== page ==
Clinical Negligence

Compensation recovered for failure to diagnose diseased retina

This case study demonstrates the expertise of our Clinical Negligence team who recently recovered an undisclosed sum for a gentleman who suffered a complication after cataract surgery at Pembury Hospital.

Right eye cataract surgery was performed without complication and 15 months later left eye cataract surgery was performed. Unfortunately, a couple of weeks after left eye surgery, J’s left eye vision was deteriorating. J was unhappy with his treatment and sought a second opinion.

Cystic macular oedema and thickening was diagnosed and treated initially with medication and then with laser treatment. Although this resulted in some improvement to the vision in his left eye, it was significantly worse than surgery. J’s overall vision was affected dramatically.

There was evidence of treatable macular disease that should have been acted upon before cataract surgery. This had particular relevance to the likely final visual outcome because it made it likely that macular oedema would complicate post-operative care. On finding maculopathy in the left eye before surgery, normal practice would have been to treat this first rather than proceeding to cataract surgery.

Signs of treatable macular disease after surgery should also have been acted upon. A history of diabetic retinopathy and the left macular changes noted pre-operatively should have alerted the doctors that post-operative macular oedema was very likely and provision for its management should have been. Fundus fluorescein angiography carried out a couple of weeks after surgery showed that treatable maculopathy was evident but was missed.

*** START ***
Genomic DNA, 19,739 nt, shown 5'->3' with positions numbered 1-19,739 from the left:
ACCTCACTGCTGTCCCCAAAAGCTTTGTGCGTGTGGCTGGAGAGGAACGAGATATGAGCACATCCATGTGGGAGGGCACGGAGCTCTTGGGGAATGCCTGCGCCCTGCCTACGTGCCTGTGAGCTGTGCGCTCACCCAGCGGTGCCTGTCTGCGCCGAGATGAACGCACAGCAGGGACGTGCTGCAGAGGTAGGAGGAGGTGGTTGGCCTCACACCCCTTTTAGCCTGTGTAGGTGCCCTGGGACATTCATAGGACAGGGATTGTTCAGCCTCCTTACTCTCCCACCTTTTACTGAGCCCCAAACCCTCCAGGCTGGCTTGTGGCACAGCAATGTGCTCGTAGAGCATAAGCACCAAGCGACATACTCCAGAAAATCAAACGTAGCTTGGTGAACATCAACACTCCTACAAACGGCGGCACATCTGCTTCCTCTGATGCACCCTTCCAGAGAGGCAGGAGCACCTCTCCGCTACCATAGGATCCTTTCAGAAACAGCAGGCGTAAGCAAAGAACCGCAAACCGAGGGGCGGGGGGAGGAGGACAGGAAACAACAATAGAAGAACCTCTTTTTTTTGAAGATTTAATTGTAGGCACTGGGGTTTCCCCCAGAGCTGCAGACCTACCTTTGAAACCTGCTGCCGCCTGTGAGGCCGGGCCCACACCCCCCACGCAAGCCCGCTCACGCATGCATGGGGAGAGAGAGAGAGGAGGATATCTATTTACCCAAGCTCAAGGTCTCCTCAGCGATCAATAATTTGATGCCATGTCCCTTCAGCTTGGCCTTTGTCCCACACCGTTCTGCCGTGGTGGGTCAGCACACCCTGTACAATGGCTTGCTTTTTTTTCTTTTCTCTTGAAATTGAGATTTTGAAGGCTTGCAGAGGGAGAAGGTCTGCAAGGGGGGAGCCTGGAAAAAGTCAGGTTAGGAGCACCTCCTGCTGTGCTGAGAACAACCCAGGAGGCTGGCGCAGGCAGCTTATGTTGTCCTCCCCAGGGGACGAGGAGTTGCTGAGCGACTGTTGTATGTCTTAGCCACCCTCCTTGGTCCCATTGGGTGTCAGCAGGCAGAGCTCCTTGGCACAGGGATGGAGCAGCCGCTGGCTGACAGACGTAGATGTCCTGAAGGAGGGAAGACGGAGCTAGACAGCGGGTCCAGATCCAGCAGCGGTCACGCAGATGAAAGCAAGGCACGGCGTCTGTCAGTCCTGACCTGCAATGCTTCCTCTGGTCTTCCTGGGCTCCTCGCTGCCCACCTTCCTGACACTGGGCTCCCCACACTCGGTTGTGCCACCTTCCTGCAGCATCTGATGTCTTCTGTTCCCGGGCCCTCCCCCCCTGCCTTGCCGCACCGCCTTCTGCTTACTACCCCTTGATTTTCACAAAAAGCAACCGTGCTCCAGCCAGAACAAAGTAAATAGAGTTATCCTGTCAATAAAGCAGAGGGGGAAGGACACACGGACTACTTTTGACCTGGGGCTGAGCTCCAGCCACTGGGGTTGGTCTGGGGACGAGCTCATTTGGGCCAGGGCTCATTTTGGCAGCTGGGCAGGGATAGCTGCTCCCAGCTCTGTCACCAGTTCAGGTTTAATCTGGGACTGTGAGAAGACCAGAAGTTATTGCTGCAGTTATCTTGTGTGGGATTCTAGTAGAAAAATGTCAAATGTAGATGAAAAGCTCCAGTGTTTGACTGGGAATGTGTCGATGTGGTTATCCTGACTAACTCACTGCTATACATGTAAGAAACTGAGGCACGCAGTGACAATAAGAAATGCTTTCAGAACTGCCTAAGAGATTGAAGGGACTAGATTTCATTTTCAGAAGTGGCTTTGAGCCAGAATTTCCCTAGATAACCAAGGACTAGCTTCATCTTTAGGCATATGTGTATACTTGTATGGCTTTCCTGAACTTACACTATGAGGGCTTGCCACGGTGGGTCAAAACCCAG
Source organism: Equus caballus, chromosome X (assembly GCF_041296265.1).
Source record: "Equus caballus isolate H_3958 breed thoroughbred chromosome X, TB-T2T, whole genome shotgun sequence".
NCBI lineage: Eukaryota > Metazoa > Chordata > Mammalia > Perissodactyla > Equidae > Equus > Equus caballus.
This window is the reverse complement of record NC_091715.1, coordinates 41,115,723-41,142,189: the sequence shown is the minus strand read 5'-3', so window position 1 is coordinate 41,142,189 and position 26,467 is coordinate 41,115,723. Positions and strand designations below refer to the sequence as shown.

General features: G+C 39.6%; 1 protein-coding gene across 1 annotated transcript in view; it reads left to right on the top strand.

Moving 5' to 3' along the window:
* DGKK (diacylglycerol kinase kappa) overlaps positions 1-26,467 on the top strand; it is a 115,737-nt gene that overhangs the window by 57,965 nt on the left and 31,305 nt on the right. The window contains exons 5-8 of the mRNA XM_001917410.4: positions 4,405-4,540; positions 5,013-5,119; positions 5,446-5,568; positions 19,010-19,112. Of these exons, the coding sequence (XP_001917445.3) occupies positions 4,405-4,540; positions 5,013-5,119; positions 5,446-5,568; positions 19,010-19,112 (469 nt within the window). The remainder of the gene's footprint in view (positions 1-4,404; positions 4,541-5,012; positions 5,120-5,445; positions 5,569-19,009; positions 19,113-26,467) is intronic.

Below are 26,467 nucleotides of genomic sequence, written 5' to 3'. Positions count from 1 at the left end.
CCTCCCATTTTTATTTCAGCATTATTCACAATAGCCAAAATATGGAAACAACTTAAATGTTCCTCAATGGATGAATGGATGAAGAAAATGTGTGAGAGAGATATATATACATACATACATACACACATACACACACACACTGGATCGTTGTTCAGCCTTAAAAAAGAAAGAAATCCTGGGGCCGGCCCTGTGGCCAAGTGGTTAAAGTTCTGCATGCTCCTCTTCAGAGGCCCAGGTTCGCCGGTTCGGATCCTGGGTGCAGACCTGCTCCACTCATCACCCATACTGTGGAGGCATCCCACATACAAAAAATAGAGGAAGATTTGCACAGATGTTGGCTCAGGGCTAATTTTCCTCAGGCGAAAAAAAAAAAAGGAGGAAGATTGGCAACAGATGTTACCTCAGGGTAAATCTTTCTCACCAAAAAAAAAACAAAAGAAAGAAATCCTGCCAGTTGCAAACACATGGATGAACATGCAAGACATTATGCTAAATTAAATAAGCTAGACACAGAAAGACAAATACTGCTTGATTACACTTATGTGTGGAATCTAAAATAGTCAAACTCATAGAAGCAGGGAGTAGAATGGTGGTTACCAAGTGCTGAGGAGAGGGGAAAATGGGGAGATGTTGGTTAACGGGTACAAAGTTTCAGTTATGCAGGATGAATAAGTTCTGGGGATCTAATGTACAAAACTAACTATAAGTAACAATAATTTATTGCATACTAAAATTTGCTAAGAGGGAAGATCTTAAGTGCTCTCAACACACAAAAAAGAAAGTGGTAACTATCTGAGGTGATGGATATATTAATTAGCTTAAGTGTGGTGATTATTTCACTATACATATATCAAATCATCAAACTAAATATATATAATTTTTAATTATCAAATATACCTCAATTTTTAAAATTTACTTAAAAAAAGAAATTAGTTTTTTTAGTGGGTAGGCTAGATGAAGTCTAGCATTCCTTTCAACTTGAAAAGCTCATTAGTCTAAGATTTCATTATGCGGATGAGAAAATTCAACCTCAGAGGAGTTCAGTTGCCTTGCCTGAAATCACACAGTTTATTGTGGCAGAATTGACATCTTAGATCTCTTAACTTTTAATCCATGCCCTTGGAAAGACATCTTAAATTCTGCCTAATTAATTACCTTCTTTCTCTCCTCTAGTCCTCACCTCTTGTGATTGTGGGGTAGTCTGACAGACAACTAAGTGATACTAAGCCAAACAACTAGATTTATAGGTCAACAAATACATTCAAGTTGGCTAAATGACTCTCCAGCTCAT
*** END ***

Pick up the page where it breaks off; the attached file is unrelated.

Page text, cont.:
Had the treatable condition been acted upon before surgery, J would not have suffered the avoidable lamellar macular hole which might deteriorate significantly and result in the loss of the central vision of his injured eye. This risk of deterioration was attributable purely to the failure to treat the pre-operative macular haemorrhage and such risk would not exist had the pre-operative macular haemorrhage been treated as it should have been.

The case was defended but settlement was reached in J’s favour which allowed him to move on.

Jonathan Herbert has significant experience of dealing with ophthalmic case cases. If you would like to ask Jonathan a question about a potential case involving cataract surgery or you have a general query about medical negligence contact him on 01892 701226 in confidence.

We have one of the largest and most experienced specialist medical negligence teams in Southern England including London. Our team of highly experienced lawyers has the depth and range of expertise essential in this sensitive and often complex area of law. Our clinical negligence team is very proud to be ranked Number 1 in both the Legal 500 and Chambers and Partners UK.

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